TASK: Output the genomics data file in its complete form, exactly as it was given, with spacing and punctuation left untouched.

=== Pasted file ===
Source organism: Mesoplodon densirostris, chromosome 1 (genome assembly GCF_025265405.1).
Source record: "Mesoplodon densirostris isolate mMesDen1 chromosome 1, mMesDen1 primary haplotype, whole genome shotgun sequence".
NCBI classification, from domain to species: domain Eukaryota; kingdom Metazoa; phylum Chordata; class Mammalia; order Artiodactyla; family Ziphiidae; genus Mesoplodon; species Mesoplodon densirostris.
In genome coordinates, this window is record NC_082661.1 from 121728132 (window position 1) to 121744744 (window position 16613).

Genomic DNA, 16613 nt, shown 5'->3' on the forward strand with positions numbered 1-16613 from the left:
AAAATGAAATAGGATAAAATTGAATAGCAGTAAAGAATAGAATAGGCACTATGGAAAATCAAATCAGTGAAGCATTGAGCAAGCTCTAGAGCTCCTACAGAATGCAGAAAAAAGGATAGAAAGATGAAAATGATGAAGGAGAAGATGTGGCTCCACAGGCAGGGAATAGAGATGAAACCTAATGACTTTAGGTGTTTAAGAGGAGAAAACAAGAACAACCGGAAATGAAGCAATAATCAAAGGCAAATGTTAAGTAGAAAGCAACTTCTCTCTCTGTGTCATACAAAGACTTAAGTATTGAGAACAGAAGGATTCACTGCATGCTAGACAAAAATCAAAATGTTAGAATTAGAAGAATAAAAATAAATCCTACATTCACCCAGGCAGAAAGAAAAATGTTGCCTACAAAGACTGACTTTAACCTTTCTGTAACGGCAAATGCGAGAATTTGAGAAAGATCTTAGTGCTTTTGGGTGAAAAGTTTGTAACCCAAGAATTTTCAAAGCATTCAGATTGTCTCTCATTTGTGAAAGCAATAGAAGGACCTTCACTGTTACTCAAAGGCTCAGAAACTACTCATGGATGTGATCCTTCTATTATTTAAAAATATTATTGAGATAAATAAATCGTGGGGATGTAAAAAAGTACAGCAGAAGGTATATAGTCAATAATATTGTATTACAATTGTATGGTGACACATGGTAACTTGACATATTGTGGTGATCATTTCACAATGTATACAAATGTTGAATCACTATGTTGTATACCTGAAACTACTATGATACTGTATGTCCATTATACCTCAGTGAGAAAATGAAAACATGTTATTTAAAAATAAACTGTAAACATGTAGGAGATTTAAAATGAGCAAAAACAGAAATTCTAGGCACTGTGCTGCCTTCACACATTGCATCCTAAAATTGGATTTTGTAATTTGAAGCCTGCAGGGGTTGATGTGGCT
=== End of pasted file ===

Source organism: Mesoplodon densirostris, chromosome 1 (genome assembly GCF_025265405.1).
Source record: "Mesoplodon densirostris isolate mMesDen1 chromosome 1, mMesDen1 primary haplotype, whole genome shotgun sequence".
NCBI classification, from domain to species: domain Eukaryota; kingdom Metazoa; phylum Chordata; class Mammalia; order Artiodactyla; family Ziphiidae; genus Mesoplodon; species Mesoplodon densirostris.
In genome coordinates, this window is record NC_082661.1 from 121728132 (window position 1) to 121744744 (window position 16613).

Genomic DNA, 16613 nt, shown 5'->3' on the forward strand with positions numbered 1-16613 from the left:
AAAATGAAATAGGATAAAATTGAATAGCAGTAAAGAATAGAATAGGCACTATGGAAAATCAAATCAGTGAAGCATTGAGCAAGCTCTAGAGCTCCTACAGAATGCAGAAAAAAGGATAGAAAGATGAAAATGATGAAGGAGAAGATGTGGCTCCACAGGCAGGGAATAGAGATGAAACCTAATGACTTTAGGTGTTTAAGAGGAGAAAACAAGAACAACCGGAAATGAAGCAATAATCAAAGGCAAATGTTAAGTAGAAAGCAACTTCTCTCTCTGTGTCATACAAAGACTTAAGTATTGAGAACAGAAGGATTCACTGCATGCTAGACAAAAATCAAAATGTTAGAATTAGAAGAATAAAAATAAATCCTACATTCACCCAGGCAGAAAGAAAAATGTTGCCTACAAAGACTGACTTTAACCTTTCTGTAACGGCAAATGCGAGAATTTGAGAAAGATCTTAGTGCTTTTGGGTGAAAAGTTTGTAACCCAAGAATTTTCAAAGCATTCAGATTGTCTCTCATTTGTGAAAGCAATAGAAGGACCTTCACTGTTACTCAAAGGCTCAGAAACTACTCATGGATGTGATCCTTCTATTATTTAAAAATATTATTGAGATAAATAAATCGTGGGGATGTAAAAAAGTACAGCAGAAGGTATATAGTCAATAATATTGTATTACAATTGTATGGTGACACATGGTAACTTGACATATTGTGGTGATCATTTCACAATGTATACAAATGTTGAATCACTATGTTGTATACCTGAAACTACTATGATACTGTATGTCCATTATACCTCAGTGAGAAAATGAAAACATGTTATTTAAAAATAAACTGTAAACATGTAGGAGATTTAAAATGAGCAAAAACAGAAATTCTAGGCACTGTGCTGCCTTCACACATTGCATCCTAAAATTGGATTTTGTAATTTGAAGCCTGCAGGGGTTGATGTGGCT